The Sabres acquired Michael Frolik on Jan. 2. ©2020, Micheline Veluvolu

Sabres GM Jason Botterill would like to add forward before trade deadline

BUFFALO – Even after acquiring Michael Frolik earlier this month, Sabres general manager Jason Botterill would like to add another forward before the Feb. 24 trade deadline.

The Sabres’ depth up front, of course, was weak before Vladimir Sobotka and Tage Thompson both suffered season-ending injuries in November.

Right now, Victor Olofsson is week-to-week with a lower-body injury. Evan Rodrigues has been a huge disappointment, scoring just two goals and often sitting out as a healthy scratch.

The Sabres don’t many options.

Coach Ralph Krueger regularly dresses seven defensemen and 11 forwards, a lineup he utilized in Tuesday’s 5-2 win against the Ottawa Senators at KeyBank Center.

“We’re trying to add to our group there,” Botterill said Tuesday morning of acquiring a forward. “I think if we can add more to our sort of offensive mix, we’re certainly looking for it. I think also, too, when you can add to just our team speed up front, it’s another thing you look at.”

Frolik has meshed well with the Sabres, who have gone 3-4-0 with him in the lineup since dealing a fourth-round pick to the Calgary Flames on Jan. 2.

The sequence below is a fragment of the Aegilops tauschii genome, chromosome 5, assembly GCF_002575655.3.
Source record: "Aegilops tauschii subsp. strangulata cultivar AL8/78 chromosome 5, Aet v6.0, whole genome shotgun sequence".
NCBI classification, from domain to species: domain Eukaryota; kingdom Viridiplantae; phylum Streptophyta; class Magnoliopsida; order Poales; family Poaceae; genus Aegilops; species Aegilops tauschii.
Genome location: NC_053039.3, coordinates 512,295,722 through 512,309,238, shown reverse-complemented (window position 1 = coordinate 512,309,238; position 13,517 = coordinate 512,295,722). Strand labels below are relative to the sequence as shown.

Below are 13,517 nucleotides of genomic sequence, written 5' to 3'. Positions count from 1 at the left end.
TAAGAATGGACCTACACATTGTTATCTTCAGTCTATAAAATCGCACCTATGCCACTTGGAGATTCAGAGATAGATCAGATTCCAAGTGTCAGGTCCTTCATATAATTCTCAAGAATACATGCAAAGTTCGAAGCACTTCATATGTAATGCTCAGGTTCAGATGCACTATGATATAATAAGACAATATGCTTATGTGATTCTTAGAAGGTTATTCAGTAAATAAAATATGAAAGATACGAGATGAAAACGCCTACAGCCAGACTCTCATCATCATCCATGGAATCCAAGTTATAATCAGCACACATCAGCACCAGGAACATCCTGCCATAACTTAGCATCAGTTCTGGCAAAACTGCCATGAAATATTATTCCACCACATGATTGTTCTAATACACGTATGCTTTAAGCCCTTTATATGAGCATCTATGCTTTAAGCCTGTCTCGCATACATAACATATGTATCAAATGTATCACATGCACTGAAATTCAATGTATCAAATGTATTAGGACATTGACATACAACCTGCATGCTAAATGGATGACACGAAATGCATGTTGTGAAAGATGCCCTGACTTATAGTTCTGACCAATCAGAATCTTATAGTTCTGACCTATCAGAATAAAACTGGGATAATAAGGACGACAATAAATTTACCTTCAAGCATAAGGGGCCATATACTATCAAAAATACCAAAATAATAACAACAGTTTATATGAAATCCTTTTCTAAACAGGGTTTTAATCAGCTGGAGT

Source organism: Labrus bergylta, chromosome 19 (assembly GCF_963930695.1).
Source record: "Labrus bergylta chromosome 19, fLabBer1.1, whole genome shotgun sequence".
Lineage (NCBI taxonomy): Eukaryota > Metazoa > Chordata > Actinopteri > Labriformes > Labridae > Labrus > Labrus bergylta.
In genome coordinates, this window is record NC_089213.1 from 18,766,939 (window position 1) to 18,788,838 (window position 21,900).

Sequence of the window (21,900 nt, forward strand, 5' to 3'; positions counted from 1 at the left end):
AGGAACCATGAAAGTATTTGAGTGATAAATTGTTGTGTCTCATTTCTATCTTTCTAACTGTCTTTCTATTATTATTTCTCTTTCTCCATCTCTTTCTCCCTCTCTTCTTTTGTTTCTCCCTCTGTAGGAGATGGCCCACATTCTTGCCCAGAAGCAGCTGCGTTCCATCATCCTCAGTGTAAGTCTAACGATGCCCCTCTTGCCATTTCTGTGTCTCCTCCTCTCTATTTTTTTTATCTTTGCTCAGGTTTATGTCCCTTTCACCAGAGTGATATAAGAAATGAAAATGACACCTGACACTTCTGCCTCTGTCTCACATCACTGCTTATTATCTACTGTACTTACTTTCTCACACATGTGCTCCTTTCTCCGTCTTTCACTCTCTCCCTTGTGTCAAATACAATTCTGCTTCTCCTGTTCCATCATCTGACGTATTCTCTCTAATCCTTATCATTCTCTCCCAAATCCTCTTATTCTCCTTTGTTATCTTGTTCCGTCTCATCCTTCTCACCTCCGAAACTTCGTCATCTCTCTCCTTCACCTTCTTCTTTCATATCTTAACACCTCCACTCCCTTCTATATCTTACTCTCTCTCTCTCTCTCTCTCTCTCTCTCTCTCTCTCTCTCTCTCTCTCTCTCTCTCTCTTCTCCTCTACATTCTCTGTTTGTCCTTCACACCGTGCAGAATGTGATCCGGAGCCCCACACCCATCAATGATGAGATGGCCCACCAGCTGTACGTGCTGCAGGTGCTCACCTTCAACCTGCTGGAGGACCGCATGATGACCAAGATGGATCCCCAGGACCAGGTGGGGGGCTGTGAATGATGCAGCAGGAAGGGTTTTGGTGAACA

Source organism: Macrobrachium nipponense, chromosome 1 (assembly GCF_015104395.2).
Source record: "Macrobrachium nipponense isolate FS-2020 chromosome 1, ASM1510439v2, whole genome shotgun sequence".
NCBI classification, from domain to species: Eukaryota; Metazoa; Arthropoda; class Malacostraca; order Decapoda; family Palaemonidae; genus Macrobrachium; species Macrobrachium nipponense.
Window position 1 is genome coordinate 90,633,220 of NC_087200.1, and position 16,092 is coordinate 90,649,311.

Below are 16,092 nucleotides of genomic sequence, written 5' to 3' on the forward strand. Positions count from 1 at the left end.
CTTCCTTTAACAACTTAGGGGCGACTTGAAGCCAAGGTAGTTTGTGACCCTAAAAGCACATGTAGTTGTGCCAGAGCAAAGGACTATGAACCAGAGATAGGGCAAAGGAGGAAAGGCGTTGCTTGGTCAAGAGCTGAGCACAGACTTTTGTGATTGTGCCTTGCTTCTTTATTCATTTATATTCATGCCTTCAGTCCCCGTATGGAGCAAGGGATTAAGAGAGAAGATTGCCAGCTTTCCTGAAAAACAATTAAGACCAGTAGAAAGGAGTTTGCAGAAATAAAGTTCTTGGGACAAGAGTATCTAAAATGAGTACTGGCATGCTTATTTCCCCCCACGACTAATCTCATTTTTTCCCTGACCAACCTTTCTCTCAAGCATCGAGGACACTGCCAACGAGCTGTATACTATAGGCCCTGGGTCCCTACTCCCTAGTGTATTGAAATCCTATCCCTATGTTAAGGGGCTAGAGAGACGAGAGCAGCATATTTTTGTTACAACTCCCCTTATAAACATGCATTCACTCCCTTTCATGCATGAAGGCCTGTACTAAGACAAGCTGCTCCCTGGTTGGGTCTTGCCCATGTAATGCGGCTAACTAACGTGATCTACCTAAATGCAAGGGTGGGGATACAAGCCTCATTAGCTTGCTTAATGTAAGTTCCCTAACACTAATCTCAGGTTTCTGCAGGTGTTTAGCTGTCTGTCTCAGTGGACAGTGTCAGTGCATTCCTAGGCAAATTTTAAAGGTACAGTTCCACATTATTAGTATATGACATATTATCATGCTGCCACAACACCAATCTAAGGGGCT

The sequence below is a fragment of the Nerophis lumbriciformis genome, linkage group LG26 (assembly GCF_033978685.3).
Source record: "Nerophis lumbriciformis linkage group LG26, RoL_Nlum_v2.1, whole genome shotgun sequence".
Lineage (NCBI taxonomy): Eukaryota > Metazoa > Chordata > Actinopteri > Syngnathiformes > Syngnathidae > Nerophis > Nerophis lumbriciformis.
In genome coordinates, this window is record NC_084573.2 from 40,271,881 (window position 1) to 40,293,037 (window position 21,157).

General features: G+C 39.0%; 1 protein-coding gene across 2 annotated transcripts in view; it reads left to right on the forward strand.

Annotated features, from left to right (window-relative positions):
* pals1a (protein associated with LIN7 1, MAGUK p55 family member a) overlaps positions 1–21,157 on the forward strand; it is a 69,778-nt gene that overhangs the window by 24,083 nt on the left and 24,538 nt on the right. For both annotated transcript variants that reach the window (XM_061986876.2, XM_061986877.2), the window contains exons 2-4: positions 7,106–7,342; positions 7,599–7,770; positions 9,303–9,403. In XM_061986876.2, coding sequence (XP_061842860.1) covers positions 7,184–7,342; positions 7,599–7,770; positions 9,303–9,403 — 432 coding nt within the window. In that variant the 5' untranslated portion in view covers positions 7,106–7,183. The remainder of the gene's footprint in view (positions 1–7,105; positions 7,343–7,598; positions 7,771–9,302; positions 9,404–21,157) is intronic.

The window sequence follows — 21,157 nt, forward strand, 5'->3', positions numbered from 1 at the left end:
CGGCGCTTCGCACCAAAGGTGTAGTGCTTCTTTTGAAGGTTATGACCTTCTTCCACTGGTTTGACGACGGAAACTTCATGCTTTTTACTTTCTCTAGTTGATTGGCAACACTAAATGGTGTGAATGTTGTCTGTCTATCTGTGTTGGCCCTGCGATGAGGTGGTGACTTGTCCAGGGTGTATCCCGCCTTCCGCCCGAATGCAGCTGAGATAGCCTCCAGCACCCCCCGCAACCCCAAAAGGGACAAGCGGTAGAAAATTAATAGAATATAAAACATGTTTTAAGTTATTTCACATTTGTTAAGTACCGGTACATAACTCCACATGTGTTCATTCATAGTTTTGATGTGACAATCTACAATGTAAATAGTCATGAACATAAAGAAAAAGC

Frolik, who was acquired from the Calgary Flames for a fourth-round pick, has meshed well with the Sabres. The newcomer skated at right wing on the second line Tuesday beside center Marcus Johansson and Jeff Skinner.

This next stretch of games will likely determine whether the Sabres are buyers or sellers over the next four weeks.

The Sabres have a stiff challenge to roar up the standings and earn their first postseason berth since 2011. They’re in fifth place, 10 points behind the Florida Panthers for the Atlantic Division’s final playoff spot.

Sportsclubstats.com pegged the Sabres’ chances of making the playoffs at just 3.7% entering Tuesday’s game.

Still, fresh off their bye and the NHL All-Star break, the Sabres play nine of their next 10 games at home, where they’ve compiled a strong 14-7-3 mark.

So to Botterill, the Sabres’ task feels a little less daunting.

Not only have they established KeyBank Center as a tough rink for visitors, they won three of their last four games overall before the break.

But they need to quickly go on a tear to get back in the race.

“It’s an interesting dynamic,” Botterill said. “You go last week without playing games and other teams are going to be winning and they move up in the standings from you and sort of pull away. But then you have to take a step back and realize … we’ve won three of the last four, and I thought especially against Vegas, Dallas, Nashville – three strong Western Conference teams – we played fairly well in those games and could’ve come away with six points.”

After Rodrigues requested a trade earlier this month, Krueger said the Sabres “will work with the players that want to be here.”

But Rodrigues and defenseman Zach Bogosian, who also reportedly asked to be dealt, have kept playing, moving in and out of the lineup. Krueger scratched both players Tuesday.

Why do the Sabres keep dressing them?